After that, Maria said we had to live each day like it might be our last. She always had anyway; she was so impulsive and full of life. And I tried to be like that, too. For a few weeks I tried, walking around filled with excitement and wonder, the way I had when I first moved to Madrid from the States. But it's hard to live that intensely for one month, let alone an entire lifetime. So gradually, as the city around me began to heal and fall into its old, regular patterns, I did the same. People have short memories. They have to. Otherwise, how could anyone ever get out of bed in the morning, knowing that everything around us is uncertain? Its existence in a constant state of flux, the entire human race is menaced with the possibility of sudden and unalterable change at every moment of every day; continually oppressed by the grim specters of pain and death. We are surrounded by chaos, so we make sense of it as best we can.
The phenomenon Lorenz discovered—one of two main components of what came to be known as chaos theory—was sensitive dependence on initial conditions, although it is more commonly referred to as the "butterfly effect."
People who live through tragedies like the Madrid bombings, or the 9/11 attacks in New York—even if it is only tangentially like my experience—become identified as survivors. But when I analyze this kind of categorization, taking it to its ultimate conclusion, then it seems to me it becomes reductive to the point of absurdity. After all, isn't everyone who is living a survivor in some sense? And if everyone is a survivor, then it basically splits human existence into two camps, both of which everyone will occupy eventually—those who survived, and those who didn't. Why, then, this urgency to live life differently?
Nevertheless, for a time we tried. One of the first things we did was to take that first trip together to San Sebastian. The day we arrived we took a tour in a taxi-cab and the driver had pointed out to us a splotch on the side of a cliff where—according to legend—an ETA terrorist had accidentally blown himself up while trying to plant a bomb years earlier. Maria was a pacifist to the point that she wouldn't kill a spider that was terrifying her in our apartment. And she wouldn't let me kill it either. Instead, I had to find a way to scoop it up in a newspaper, and take it outside to set it free. Which I did, with a resounding "splat" as soon as Maria was out of earshot. I remember Maria rhetorically asking the taxi driver why anyone would want to set off a bomb in the most beautiful place on earth. As though the beauty or ugliness of the setting made any difference.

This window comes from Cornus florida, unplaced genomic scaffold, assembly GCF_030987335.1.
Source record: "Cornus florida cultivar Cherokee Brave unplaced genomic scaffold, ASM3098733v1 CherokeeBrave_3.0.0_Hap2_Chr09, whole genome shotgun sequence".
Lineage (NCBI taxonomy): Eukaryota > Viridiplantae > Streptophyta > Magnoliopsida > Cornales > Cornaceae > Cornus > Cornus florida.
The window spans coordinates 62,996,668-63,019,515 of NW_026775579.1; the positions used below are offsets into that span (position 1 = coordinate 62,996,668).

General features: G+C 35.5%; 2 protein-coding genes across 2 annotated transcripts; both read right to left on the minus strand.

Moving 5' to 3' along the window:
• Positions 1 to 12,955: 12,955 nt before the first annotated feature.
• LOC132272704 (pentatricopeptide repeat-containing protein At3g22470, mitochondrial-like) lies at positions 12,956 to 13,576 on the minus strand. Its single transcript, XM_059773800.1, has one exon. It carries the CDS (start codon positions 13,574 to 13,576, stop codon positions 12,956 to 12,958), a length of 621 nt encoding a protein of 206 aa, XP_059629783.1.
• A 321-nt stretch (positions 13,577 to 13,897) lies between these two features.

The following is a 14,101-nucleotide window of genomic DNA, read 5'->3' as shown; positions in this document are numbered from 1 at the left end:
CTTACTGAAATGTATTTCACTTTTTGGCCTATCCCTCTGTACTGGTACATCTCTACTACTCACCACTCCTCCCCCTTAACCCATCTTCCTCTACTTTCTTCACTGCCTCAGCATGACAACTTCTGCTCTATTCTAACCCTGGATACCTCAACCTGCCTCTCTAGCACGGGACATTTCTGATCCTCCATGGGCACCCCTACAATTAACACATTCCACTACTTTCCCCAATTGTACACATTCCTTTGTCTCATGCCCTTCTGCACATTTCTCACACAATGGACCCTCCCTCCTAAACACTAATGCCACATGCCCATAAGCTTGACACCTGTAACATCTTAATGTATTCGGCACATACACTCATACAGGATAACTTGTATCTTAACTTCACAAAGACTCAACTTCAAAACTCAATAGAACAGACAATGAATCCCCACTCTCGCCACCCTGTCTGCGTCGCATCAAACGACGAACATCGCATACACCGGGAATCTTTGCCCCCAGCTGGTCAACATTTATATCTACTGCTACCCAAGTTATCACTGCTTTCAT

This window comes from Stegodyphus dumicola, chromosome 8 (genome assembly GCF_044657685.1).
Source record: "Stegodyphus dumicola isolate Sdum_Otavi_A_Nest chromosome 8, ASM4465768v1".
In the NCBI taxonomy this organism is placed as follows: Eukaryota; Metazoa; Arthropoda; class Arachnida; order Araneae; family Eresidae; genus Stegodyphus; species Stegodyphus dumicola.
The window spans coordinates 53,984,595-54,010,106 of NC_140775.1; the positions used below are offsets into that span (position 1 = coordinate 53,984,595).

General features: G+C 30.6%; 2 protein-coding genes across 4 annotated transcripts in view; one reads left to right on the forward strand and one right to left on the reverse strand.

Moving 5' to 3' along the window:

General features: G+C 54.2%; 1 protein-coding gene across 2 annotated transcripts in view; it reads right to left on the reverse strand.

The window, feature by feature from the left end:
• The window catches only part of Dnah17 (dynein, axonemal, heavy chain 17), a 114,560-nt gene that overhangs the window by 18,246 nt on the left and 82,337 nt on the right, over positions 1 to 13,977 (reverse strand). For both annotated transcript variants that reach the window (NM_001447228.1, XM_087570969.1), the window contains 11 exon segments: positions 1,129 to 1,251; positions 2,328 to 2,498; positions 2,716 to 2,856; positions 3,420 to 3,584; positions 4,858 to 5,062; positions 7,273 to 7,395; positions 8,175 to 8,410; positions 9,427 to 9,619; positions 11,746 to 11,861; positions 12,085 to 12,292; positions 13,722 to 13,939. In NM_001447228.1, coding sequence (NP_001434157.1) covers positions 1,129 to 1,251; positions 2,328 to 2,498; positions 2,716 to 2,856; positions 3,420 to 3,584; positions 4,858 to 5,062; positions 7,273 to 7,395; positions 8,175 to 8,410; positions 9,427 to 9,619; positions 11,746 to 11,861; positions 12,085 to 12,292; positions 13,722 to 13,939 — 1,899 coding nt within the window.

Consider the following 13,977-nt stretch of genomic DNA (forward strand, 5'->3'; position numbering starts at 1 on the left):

Beauty means nothing to a bomb. A bomb accomplishes its work the same regardless of the aesthetic value of its surroundings. In a sense, a bomb operates much like chaos theory. The results are unpredictable and utterly chaotic, yet there is an underlying order to it. A bomb is utilitarian in nature; its job is simply to explode. The success or failure of the bomb itself is predicated on that and that alone. What causes a bomb to be considered good or bad is the use it is put to, and who is judging it. If it frees a group of trapped coal miners, the bomb is good. If it goes off in a crowded commuter bus, to most people it's bad—except to the terrorists who planted it. So it all depends on perspective.
The butterfly effect dictates that a very minor change in the initial conditions can drastically change the long-term behavior of a system. Therefore, as Lorenz later put it, just one flap of a butterfly's wings in Brazil could result in a tornado in Texas.